There is no particular limitation on the substrate 700. For example, a glass substrate, a ceramic substrate, a quartz substrate, or a sapphire substrate may be used as the substrate 700. Alternatively, a single crystal semiconductor substrate or a polycrystalline semiconductor substrate made of silicon, silicon carbide, or the like, a compound semiconductor substrate made of silicon germanium or the like, an SOI (silicon on insulator) substrate, or the like may be used. Still alternatively, any of these substrates provided with a semiconductor element may be used as the substrate 700.

Depending on the substrate 700, microfabrication is sometimes difficult due to the shrinkage of the substrate 700 caused by heat treatment or the like in a fabrication process of a semiconductor device. For this reason, the substrate 700 is preferably a substrate with low shrinkage during heat treatment. For example, the substrate 700 may be a glass substrate that has a shrinkage of 10 ppm or less, preferably 5 ppm or less, more preferably 3 ppm or less after heat treatment at 400° C., preferably 450° C., more preferably 500° C. for one hour.

Alternatively, a flexible substrate may be used as the substrate 700. As a method of providing a transistor over a flexible substrate, there is a method in which a transistor is formed over a non-flexible substrate, and then separated from the non-flexible substrate and transferred to the flexible substrate 700. In this case, a separation layer is preferably provided between the non-flexible substrate and the transistor.

The gate electrode 704 can be formed using a single layer or a stacked layer of a conductive film containing at least one of aluminum, titanium, chromium, cobalt, nickel, copper, yttrium, zirconium, molybdenum, ruthenium, silver, tantalum, and tungsten.

As illustrated in FIG. 21A, the gate electrode 704 is provided so that the edge of the multilayer film 706 is located inside the edge of the gate electrode 704. Thus, when light enters from the substrate 700 side, carriers can be prevented from being generated in the multilayer film 706 by the light. Note that it is also possible that the multilayer film 706 is formed to extend over the edge of the gate electrode 704.

The gate insulating film 712 can be formed using a single layer or a stacked layer of an insulating film containing at least one of aluminum oxide, magnesium oxide, silicon oxide, silicon oxynitride, silicon nitride oxide, silicon nitride, gallium oxide, germanium oxide, yttrium oxide, zirconium oxide, lanthanum oxide, neodymium oxide, hafnium oxide, and tantalum oxide.

The gate insulating film 712 may be, for example, a multilayer film including a silicon nitride layer as the first layer and a silicon oxide layer as the second layer. In this case, a silicon oxynitride layer may be used instead of the silicon oxide layer, and a silicon nitride oxide layer may be used instead of the silicon nitride layer. As the silicon oxide layer, a silicon oxide layer with a low defect density is preferably used. Specifically, a silicon oxide layer that has a spin density of 3×1017 spins/cm3 or less, preferably 5×1016 spins/cm3 or less corresponding to a signal at a g-factor of 2.001 in electron spin resonance (ESR) is used. As the silicon oxide layer, a silicon oxide layer containing excess oxygen is preferably used. As the silicon nitride layer, a silicon nitride layer that releases a small amount of hydrogen and ammonia is used. The amount of released hydrogen and released ammonia can be measured by TDS.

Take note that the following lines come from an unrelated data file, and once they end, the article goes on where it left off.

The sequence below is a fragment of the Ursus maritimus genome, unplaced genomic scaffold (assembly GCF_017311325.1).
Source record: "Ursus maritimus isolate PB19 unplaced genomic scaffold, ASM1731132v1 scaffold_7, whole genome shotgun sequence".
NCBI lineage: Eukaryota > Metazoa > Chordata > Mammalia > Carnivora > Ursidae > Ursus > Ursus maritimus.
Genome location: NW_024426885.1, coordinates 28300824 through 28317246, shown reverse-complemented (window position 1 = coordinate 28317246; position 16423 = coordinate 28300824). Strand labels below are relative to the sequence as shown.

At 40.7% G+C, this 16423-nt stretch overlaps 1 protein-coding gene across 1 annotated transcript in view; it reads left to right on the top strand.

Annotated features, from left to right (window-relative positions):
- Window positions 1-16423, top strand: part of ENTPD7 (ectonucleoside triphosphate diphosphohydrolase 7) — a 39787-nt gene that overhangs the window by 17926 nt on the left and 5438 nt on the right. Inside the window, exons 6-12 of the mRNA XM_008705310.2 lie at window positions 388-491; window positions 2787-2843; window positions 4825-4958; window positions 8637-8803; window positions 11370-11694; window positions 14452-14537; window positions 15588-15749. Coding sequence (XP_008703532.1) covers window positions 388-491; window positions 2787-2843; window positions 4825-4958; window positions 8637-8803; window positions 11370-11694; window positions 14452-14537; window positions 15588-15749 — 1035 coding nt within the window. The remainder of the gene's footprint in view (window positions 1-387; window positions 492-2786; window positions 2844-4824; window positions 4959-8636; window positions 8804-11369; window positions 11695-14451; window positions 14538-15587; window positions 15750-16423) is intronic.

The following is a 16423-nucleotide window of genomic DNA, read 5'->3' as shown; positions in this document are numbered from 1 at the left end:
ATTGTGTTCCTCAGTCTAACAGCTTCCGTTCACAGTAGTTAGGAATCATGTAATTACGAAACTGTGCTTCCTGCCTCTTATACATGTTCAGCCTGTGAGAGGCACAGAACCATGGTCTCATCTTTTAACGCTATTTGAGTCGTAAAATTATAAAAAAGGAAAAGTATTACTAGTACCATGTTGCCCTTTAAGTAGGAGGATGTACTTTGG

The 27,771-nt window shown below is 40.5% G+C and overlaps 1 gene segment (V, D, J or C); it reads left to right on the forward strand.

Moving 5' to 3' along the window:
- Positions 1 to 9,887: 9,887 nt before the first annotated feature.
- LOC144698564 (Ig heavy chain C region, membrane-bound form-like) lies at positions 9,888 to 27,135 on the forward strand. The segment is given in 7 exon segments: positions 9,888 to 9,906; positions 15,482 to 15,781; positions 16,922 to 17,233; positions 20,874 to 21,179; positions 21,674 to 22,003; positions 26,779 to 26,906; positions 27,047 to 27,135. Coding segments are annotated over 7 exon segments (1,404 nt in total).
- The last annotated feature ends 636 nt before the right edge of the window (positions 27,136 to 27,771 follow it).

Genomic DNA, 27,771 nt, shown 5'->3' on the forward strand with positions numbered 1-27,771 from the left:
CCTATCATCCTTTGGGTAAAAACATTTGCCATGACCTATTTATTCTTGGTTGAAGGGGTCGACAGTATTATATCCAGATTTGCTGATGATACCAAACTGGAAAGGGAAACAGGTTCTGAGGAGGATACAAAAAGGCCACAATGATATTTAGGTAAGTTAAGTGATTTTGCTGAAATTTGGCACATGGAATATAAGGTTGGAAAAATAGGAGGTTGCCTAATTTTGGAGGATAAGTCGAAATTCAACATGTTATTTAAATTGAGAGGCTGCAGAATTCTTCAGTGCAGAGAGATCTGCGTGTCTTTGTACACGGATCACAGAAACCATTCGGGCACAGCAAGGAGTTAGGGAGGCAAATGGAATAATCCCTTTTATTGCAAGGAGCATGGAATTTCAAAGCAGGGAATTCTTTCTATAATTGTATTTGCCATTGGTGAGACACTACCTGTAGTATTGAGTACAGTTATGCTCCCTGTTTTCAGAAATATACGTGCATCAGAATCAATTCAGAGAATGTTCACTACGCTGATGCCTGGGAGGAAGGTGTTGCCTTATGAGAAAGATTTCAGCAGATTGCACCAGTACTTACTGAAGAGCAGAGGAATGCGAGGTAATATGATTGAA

The source electrode 716 a and the drain electrode 716 b can be formed using a single layer or a stacked layer of a conductive film containing at least one of aluminum, titanium, chromium, cobalt, nickel, copper, yttrium, zirconium, molybdenum, ruthenium, silver, tantalum, and tungsten. Note that the source electrode 716 a and the drain electrode 716 b may have the same composition or different compositions.

The protective insulating film 718 can be formed using a single layer or a stacked layer of an insulating film containing one or more of aluminum oxide, magnesium oxide, silicon oxide, silicon oxynitride, silicon nitride oxide, silicon nitride, gallium oxide, germanium oxide, yttrium oxide, zirconium oxide, lanthanum oxide, neodymium oxide, hafnium oxide, and tantalum oxide.

The protective insulating film 718 may be, for example, a multilayer film including a silicon oxide layer as the first layer and a silicon nitride layer as the second layer. In this case, a silicon oxynitride layer may be used instead of the silicon oxide layer, and a silicon nitride oxide layer may be used instead of the silicon nitride layer. As the silicon oxide layer, a silicon oxide layer with a low defect density is preferably used. Specifically, a silicon oxide layer that has a spin density of 3×1017 spins/cm3 or less, preferably 5×1016 spins/cm3 or less corresponding to a signal at a g-factor of 2.001 in ESR is used. As the silicon nitride layer, a silicon nitride layer that releases a small amount of hydrogen and ammonia is used. The amount of released hydrogen and released ammonia can be measured by TDS. Further, as the silicon nitride layer, a silicon nitride layer through which oxygen does not penetrate or hardly penetrates is used.